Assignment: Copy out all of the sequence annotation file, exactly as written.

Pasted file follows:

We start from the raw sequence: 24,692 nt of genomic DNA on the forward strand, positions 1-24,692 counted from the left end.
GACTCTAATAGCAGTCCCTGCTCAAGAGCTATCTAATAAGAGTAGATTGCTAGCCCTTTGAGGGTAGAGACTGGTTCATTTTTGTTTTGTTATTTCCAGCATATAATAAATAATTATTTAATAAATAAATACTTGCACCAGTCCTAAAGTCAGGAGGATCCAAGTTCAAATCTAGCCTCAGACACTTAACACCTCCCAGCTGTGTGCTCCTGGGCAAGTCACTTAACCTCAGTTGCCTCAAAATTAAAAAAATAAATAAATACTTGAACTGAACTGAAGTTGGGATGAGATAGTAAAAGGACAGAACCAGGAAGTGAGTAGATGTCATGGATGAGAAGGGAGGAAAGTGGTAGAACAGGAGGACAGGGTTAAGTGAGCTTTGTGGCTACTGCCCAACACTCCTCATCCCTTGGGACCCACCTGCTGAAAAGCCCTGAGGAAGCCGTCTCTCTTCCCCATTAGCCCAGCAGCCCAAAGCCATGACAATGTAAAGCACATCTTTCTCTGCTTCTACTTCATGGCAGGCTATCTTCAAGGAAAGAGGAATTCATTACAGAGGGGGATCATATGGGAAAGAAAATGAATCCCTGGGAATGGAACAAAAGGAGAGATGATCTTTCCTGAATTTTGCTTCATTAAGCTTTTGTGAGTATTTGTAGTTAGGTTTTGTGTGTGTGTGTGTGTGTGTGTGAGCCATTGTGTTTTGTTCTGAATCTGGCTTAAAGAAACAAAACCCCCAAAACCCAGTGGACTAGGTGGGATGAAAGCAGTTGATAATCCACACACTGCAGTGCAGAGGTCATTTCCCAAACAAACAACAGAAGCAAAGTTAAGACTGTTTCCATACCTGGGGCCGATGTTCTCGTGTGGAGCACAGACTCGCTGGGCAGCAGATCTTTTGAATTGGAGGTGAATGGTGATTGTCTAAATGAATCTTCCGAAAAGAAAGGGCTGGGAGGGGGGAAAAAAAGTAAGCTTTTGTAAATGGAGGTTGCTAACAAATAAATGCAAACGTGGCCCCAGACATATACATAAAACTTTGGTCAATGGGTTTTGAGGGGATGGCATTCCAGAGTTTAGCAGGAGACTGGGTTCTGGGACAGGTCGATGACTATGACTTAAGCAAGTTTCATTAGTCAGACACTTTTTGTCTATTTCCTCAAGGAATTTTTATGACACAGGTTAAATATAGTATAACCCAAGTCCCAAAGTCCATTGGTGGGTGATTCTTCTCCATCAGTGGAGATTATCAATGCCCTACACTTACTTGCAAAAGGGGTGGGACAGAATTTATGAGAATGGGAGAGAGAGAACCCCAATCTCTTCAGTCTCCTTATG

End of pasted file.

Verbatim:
We start from the raw sequence: 24,692 nt of genomic DNA on the forward strand, positions 1-24,692 counted from the left end.
GACTCTAATAGCAGTCCCTGCTCAAGAGCTATCTAATAAGAGTAGATTGCTAGCCCTTTGAGGGTAGAGACTGGTTCATTTTTGTTTTGTTATTTCCAGCATATAATAAATAATTATTTAATAAATAAATACTTGCACCAGTCCTAAAGTCAGGAGGATCCAAGTTCAAATCTAGCCTCAGACACTTAACACCTCCCAGCTGTGTGCTCCTGGGCAAGTCACTTAACCTCAGTTGCCTCAAAATTAAAAAAATAAATAAATACTTGAACTGAACTGAAGTTGGGATGAGATAGTAAAAGGACAGAACCAGGAAGTGAGTAGATGTCATGGATGAGAAGGGAGGAAAGTGGTAGAACAGGAGGACAGGGTTAAGTGAGCTTTGTGGCTACTGCCCAACACTCCTCATCCCTTGGGACCCACCTGCTGAAAAGCCCTGAGGAAGCCGTCTCTCTTCCCCATTAGCCCAGCAGCCCAAAGCCATGACAATGTAAAGCACATCTTTCTCTGCTTCTACTTCATGGCAGGCTATCTTCAAGGAAAGAGGAATTCATTACAGAGGGGGATCATATGGGAAAGAAAATGAATCCCTGGGAATGGAACAAAAGGAGAGATGATCTTTCCTGAATTTTGCTTCATTAAGCTTTTGTGAGTATTTGTAGTTAGGTTTTGTGTGTGTGTGTGTGTGTGTGTGAGCCATTGTGTTTTGTTCTGAATCTGGCTTAAAGAAACAAAACCCCCAAAACCCAGTGGACTAGGTGGGATGAAAGCAGTTGATAATCCACACACTGCAGTGCAGAGGTCATTTCCCAAACAAACAACAGAAGCAAAGTTAAGACTGTTTCCATACCTGGGGCCGATGTTCTCGTGTGGAGCACAGACTCGCTGGGCAGCAGATCTTTTGAATTGGAGGTGAATGGTGATTGTCTAAATGAATCTTCCGAAAAGAAAGGGCTGGGAGGGGGGAAAAAAAGTAAGCTTTTGTAAATGGAGGTTGCTAACAAATAAATGCAAACGTGGCCCCAGACATATACATAAAACTTTGGTCAATGGGTTTTGAGGGGATGGCATTCCAGAGTTTAGCAGGAGACTGGGTTCTGGGACAGGTCGATGACTATGACTTAAGCAAGTTTCATTAGTCAGACACTTTTTGTCTATTTCCTCAAGGAATTTTTATGACACAGGTTAAATATAGTATAACCCAAGTCCCAAAGTCCATTGGTGGGTGATTCTTCTCCATCAGTGGAGATTATCAATGCCCTACACTTACTTGCAAAAGGGGTGGGACAGAATTTATGAGAATGGGAGAGAGAGAACCCCAATCTCTTCAGTCTCCTTATG